(blue = nitrogen = N-terminal = start of chain = 5')
(red = oxygen = C-terminal = end of chain = 3')

'group':

  • The full color range is applied across the specified or selected groups in the chain (that is, the scale is relative, not absolute).
  • The order of groups in the file is used, not the number assigned to them in the file.
  • The coloring operates independently for each chain.

'monomer':

A variation, relating to "monomers" in a "polymer" rather than "groups" in a "chain". A "polymer" is a series of connected "monomers" (at least for these purposes).

  • Jmol interprets the backbone pattern of consecutive residues ("monomers") to identify continuous "polymers".
  • If a chain has a break in it, the 2 pieces of the chain are recognized as separate polymers, and hence each one is colored independently with the full color range, despite the fact that both parts are designated with the same chain ID in the coordinate file.
  • Again, the numbering of groups in the file is irrelevant.
  • HETERO groups may participate in a polymer, depending upon how the PDB/mmCIF file is marked up, and as long as they have a backbone pattern that Jmol can recognize as a sequence of individual units.

RasMol/Chime note: In RasMol/Chime, group index is relative to the full chain, while in Jmol it is relative to the currently selected groups of the chain. In addition, the "set hetero" command is not implemented in Jmol. If you want to exclude "hetero" groups, then do not select them.


Positional Variability

Related commands: color [object] relativeTemperature, color [object] fixedTemperature

Colors each atom, using a bwr gradient, according to the "temperature factor" (B factor, or Debye-Waller factor) value stored in the PDB or mmCIF file. Typically this gives a measure of the mobility or uncertainty of a given atom's position. A high crystallographic B factor may indicate an incorrect structure.

(blue = cold = low temperature = static/immobile)
(red = hot = high temperature = variable/mobile)

'fixedTemperature': the factor is referred to an absolute scale of 0 to 100.

'relativeTemperature': the color is relative to the lowest and highest B factor values within the file (not within the selection).

'relativeTemperature' after 'set rangeSelected on': the color is relative to the lowest and highest B factor values within the currently selected part of the model.

Note: The temperature factor fields in a PDB file are sometimes used by the file creator to indicate any other characteristic of the atoms in the model.

RasMol/Chime note: In RasMol and Chime, 'temperature' (the only option available) uses also a relative scale, but with a reverse rainbow gradient (bgyor). In Jmol, 'temperature' does the same as 'relativeTemperature'.


Charge

Formal charge

Related command: color [object] formalCharge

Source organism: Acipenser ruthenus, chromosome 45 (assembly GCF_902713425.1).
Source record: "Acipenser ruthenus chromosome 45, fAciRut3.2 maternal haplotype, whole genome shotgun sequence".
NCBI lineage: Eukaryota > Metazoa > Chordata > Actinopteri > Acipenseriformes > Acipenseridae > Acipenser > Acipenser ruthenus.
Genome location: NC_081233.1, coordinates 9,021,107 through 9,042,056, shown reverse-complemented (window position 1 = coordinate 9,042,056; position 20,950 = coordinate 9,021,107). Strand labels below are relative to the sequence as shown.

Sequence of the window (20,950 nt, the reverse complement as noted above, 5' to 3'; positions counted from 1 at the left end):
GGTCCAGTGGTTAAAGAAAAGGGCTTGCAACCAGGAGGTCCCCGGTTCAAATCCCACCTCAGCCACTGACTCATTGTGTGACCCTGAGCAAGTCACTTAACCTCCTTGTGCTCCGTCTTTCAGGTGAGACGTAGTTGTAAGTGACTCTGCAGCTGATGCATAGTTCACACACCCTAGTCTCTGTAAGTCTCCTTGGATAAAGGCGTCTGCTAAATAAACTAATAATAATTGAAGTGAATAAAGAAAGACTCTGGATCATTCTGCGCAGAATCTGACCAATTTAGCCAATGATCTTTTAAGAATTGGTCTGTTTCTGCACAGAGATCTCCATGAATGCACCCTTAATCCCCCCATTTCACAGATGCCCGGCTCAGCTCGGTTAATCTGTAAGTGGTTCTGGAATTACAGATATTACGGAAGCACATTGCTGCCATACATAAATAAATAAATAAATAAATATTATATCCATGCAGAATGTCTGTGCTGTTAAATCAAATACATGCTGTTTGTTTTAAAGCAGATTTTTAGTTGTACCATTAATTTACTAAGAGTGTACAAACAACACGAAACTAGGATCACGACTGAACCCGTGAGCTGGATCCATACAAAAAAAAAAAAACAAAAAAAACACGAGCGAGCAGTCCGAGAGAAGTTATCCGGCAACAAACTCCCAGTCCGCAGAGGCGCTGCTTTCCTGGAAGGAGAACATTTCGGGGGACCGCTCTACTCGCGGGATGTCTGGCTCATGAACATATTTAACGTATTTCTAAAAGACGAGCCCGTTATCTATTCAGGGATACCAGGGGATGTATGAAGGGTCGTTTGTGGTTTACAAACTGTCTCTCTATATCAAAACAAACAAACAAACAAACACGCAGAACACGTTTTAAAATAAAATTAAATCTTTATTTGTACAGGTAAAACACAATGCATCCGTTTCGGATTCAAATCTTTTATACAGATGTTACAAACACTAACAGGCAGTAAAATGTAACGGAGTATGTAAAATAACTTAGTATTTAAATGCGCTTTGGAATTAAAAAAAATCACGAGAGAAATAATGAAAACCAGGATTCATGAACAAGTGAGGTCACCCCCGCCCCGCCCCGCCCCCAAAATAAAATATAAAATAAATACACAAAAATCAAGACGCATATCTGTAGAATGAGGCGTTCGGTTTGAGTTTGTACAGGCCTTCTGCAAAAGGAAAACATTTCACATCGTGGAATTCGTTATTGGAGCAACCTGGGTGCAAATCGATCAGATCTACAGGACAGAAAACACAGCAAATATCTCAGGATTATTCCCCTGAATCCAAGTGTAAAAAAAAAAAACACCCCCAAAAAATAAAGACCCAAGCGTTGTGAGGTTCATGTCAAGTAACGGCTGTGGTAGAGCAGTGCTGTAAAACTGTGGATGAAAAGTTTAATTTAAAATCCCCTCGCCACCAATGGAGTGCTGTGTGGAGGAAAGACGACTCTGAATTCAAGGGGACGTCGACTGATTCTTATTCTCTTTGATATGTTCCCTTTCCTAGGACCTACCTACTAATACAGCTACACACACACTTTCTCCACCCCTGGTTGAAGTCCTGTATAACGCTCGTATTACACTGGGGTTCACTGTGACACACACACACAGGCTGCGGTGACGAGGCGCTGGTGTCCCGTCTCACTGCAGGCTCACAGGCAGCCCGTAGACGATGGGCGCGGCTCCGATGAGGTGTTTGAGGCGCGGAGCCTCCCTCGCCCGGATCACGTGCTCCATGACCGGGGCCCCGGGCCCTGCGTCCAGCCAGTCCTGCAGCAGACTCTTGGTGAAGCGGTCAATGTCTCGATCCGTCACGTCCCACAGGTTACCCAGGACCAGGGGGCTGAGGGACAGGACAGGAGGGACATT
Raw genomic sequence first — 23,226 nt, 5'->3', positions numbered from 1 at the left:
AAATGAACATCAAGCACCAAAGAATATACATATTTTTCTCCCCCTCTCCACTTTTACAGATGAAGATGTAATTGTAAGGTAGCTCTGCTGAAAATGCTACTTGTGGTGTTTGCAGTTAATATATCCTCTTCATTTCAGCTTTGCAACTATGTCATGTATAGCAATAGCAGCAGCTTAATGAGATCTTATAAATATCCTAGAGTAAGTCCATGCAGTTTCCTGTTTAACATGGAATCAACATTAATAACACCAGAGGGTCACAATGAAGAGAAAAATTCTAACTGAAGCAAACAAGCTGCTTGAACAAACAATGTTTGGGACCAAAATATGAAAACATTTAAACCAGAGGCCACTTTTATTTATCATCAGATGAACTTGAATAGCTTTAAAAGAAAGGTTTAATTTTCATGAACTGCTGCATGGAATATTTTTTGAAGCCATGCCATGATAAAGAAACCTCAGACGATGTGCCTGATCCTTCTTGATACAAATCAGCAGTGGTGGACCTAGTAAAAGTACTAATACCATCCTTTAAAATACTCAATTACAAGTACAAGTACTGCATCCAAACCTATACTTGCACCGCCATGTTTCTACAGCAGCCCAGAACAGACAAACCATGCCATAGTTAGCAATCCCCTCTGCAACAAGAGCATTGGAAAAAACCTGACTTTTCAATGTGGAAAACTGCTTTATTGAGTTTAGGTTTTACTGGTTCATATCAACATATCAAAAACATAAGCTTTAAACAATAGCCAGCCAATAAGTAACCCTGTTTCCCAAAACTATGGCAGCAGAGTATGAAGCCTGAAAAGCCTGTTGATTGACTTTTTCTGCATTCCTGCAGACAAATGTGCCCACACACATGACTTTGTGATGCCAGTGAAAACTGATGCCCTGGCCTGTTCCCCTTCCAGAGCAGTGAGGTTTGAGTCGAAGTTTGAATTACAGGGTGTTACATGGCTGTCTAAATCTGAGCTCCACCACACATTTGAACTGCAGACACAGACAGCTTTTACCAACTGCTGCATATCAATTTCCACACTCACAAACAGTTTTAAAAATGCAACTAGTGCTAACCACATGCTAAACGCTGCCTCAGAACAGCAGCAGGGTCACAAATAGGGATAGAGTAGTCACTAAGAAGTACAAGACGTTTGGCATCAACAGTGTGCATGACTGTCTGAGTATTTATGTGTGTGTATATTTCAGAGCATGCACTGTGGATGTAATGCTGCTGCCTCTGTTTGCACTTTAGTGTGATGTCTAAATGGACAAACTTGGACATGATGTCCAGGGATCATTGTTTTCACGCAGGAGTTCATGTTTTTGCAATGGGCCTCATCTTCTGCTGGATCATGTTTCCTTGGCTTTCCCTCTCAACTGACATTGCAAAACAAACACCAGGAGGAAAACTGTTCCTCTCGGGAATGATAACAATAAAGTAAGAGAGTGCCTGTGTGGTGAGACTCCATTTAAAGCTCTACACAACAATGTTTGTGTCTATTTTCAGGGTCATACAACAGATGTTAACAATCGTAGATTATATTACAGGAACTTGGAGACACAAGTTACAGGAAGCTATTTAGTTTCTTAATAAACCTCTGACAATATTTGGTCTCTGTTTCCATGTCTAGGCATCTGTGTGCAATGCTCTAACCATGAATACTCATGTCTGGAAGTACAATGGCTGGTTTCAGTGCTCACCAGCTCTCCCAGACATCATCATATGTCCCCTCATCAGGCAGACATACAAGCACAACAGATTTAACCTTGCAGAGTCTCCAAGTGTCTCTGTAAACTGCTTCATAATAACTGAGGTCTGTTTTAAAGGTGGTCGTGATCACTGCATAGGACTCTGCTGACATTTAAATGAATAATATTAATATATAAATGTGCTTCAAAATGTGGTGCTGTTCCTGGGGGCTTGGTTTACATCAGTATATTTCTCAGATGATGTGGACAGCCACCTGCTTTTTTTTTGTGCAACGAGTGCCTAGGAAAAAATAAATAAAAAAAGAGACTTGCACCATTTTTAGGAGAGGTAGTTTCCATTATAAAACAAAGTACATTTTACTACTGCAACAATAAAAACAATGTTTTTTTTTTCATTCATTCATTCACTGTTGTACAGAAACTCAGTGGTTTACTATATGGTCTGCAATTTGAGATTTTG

Colors atoms based on their formal charge, or ionic state. Uses a restricted rwb gradient: tints of red for anions, tints of blue for cations, white for uncharged atoms. The range of values handled by Jmol for formal charge is -4 through +7, in an absolute scale.

(red = oxygen = carboxy = negative)
(blue = nitrogen = amino = positive)

Partial charge

Related command: color [object] partialCharge

Colors atoms based on their partial charge, or electron density. Uses a rwb gradient: tints of red for high electron density, tints of blue for low electron density, white for neutral. The range of values for partial charge is adjusted to the minimum and maximum values present in the file (i.e., a scale relative to the file values is used, but not to values in the selected set of atoms).

(red = oxygen = carboxy = negative)
(blue = nitrogen = amino = positive)

RasMol/Chime note: In RasMol and Chime, 'charge' (the only option available) is meant for PDB files that hold partial charges in the B factor columns, and uses a direct rainbow gradient (roygb) with a scale relative to values present in file. In Jmol, 'charge' does the same as 'formalCharge'.


Isosurfaces

Related command: isoSurface

Isosurfaces (solvent, molecular, orbitals...) can be colored uniformly or using a color map that reflects the value of some property at each point in the surface (such as molecular electrostatic potential, distance, etc.). For these maps all the predefined gradients of color are available (and the reverse gradients too), using the 'colorScheme' parameter of 'isoSurface' command.


Hydrogen bonds

Related command: color hBonds type

Colors hydrogen bonds in a protein based on the number of residues between the atoms participating in the bond. A different color is used for hydrogen bonds in nucleic acids.


Sources


JavaScript colors


Netscape 8 bit color palette